For procuring or attempting to procure a woman for the purpose of prostitution, Adam could have been sentenced to up to five years’ jail and a fine of up to S$ 10,000. For child trafficking, Adam could have been jailed for up to 10 years, fined up to S$ 100,000, or given up to six strokes of the cane.

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Nepali migrants banned from working in Afghanistan, Iraq, Libya and Syria

KATHMANDU (Thomson Reuters Foundation) – Nepal has banned its nationals from working in Afghanistan, Iraq, Libya and Syria after 13 Nepali security guards were killed by a Taliban suicide bomber in the Afghan capital earlier this week, Labour Minister Deepak Bohara said on Friday.

The decision comes after a parliamentary panel ordered Prime Minister K.P. Oli’s government to crack down on traffickers who send thousands of migrants each year to conflict-torn countries where they can often face danger or exploitation.

“Our decision is prompted by the security situation in those countries,” Bohara told Thomson Reuters Foundation. “If our nationals already working in those countries want to return home, the government will make arrangements for that.”

Nepal is one of the world’s poorest countries.

Political instability since a decade-long civil conflict ended in 2006 has discouraged investment, stunted growth and curtailed job creation – forcing hundreds of thousands of Nepalis to migrate overseas in search of work.

To make matters worse, the Himalayan nation is still recovering from twin quakes in April and May last year which killed more than 8,800 people and left two million homeless.

Most go to the Middle East, India and Malaysia to work as guards, drivers, construction workers or domestic staff – sending home remittances which make up nearly 30 percent of the country’s annual gross domestic product.

Many however face a labour abuses such as a lack of freedom of movement, long working hours, unsafe working conditions and withholding of their salaries, say activists.

Bohara said Monday’s attack on a bus carrying Nepali guards working at the Canadian embassy in Kabul had forced the government to withdraw issuing work permits for the four nations in the interests of the safety of its citizens.

Analysts however say the ban will not help and will rather prompt human traffickers to transport more Nepalis migrants through India, with which it shares an open border, and then onward to these countries.

(Reporting by Gopal Sharma. Editing by Nita Bhalla. Please credit the Thomson Reuters Foundation, the charitable arm of Thomson Reuters, that covers humanitarian news, women’s rights, trafficking, corruption and climate change. Visit

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Sinking pound creates opportunities and challenges across Singapore

Sterling’s decline to multi-year lows against the Singapore dollar in the wake of Britain’s decision to leave the European Union has presented big questions for companies, individuals, and investors. Channel NewsAsia assesses who might stand to lose or gain in the current conditions.

SINGAPORE: Money changers across the country ran out of pounds as investors, students, and holiday-makers sought to cash on a weak sterling on Friday (June 24). The pound, which has fallen 11 per cent against the Singapore dollar so far this year on Brexit fears, crashed to a multi-year low of around S$ 1.80 when it became clear those fears would become reality. When Channel NewsAsia visited Change Alley at Raffles Place, money changers including Raffles Money Change, China Money Exchange, Mohamed Thahir Exchange, and City Money Changer had run out of sterling by 3pm on Friday.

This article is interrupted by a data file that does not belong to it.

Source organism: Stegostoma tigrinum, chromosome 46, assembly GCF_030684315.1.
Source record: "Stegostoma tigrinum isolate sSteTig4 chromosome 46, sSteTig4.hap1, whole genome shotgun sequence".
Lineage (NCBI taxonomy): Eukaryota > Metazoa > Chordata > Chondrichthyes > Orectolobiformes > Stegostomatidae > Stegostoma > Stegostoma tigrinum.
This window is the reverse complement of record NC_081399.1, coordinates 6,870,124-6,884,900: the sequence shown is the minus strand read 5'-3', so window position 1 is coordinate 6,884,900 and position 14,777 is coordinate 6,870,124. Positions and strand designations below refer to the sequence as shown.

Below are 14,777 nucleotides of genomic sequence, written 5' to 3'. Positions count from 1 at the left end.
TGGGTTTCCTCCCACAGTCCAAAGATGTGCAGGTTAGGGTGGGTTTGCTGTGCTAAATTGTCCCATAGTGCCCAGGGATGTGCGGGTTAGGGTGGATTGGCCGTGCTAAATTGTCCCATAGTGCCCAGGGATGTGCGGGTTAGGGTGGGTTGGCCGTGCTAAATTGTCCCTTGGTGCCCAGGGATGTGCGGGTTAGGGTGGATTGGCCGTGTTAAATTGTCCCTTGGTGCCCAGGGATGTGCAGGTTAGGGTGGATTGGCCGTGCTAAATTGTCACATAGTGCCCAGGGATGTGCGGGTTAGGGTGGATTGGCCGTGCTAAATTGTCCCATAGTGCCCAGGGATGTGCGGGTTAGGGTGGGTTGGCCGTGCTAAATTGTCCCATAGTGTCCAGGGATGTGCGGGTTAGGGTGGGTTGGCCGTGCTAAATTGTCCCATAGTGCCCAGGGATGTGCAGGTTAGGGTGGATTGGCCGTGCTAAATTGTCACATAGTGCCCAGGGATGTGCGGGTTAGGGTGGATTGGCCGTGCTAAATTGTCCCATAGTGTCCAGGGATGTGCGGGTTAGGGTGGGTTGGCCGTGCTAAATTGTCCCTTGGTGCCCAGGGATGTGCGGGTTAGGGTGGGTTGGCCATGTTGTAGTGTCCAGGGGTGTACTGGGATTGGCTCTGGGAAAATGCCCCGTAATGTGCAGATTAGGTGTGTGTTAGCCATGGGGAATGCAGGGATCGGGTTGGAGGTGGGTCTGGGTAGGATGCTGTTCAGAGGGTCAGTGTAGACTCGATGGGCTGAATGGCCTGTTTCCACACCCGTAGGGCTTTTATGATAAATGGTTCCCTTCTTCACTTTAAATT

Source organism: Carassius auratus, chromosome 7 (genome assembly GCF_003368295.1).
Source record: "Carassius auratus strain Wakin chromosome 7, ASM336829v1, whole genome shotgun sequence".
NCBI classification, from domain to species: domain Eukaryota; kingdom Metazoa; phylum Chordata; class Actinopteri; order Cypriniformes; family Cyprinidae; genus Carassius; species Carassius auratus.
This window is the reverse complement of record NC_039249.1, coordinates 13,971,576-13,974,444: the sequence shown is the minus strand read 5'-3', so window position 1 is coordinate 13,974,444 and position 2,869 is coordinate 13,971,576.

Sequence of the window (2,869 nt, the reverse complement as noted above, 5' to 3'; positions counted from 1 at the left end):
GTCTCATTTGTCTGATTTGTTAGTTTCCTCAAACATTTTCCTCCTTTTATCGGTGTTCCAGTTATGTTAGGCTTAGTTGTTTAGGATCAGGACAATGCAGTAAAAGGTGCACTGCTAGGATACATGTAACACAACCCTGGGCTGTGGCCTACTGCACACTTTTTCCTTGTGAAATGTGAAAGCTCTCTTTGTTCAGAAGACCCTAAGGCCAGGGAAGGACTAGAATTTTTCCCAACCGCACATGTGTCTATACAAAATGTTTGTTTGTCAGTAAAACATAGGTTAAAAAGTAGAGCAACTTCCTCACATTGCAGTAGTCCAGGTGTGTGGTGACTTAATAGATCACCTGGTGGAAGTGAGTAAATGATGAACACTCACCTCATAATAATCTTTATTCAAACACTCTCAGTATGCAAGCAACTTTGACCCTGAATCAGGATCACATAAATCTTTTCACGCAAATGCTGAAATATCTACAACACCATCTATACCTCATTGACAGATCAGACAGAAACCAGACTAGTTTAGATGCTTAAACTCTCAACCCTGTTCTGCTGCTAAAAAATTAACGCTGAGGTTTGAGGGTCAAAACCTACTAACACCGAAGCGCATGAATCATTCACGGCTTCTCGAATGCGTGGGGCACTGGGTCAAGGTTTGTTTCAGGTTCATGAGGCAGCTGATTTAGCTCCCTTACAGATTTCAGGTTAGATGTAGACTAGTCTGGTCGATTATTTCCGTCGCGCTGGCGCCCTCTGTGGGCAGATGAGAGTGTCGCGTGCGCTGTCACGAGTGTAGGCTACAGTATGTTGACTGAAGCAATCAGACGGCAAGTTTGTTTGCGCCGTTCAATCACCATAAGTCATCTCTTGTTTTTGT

A crowd gathering around Arcade Money Changers at Raffles Place on Jun 24, 2016. (Photo: Wendy Wong)

It was a similar story elsewhere in the Bugis area, according to 25-year-old Tan Yenfang, who is starting a masters degree programme in the UK this September. “I went to five money changers around my workplace and they all said there’s no stock,” she said.

Others, like Ms Chew Hui-Yan, second year student in University College London, said her parents managed to buy pounds via the bank. “My parents bought 10,000 pounds once they heard the pound was falling. I have another friend whose mum was also changing money as the pound fell,” said Ms Chew.

Beyond a potential short-term buy opportunity, the weak pound creates new dynamics for people travelling to, working in, and doing business with the UK. 


Singapore companies with significant investments in the UK include property developers City Developments and Ho Bee, and transport group ComfortDelGro. According to Mr Gabriel Yap, executive chairman at investment firm GCP Global, the sliding pound would mean currency losses for these Singapore firms.

“I think the impact mainly will be in the translation losses from earnings for those that have invested in the UK. These firms invested in assets in the UK when the pound was significantly pricier,” he said.

“Their earnings translated back to Sing dollars this coming year will be significantly affected. The uncertainty of that will also wreck havoc on their share prices.”

Still, CDL struck a positive note, saying that the company continues to have confidence in the long-term fundamentals of the UK economy and its strategy of targeting predominantly UK nationals for its residential developments. It added that it has a strategy to deal with exchange rate uncertainties: “The Group manages its foreign exchange exposure by a policy of a matching receipts and payments, and asset purchases and borrowings in each individual country, so as to create a natural hedge”.

Describing the situation as “uncharted waters”, Singapore International Chamber of Commerce chief executive Victor Mills said he expects volatility in the global markets to continue until clarity of the UK’s exit terms are known. This a matter which could easily stretch out over the next two years at least.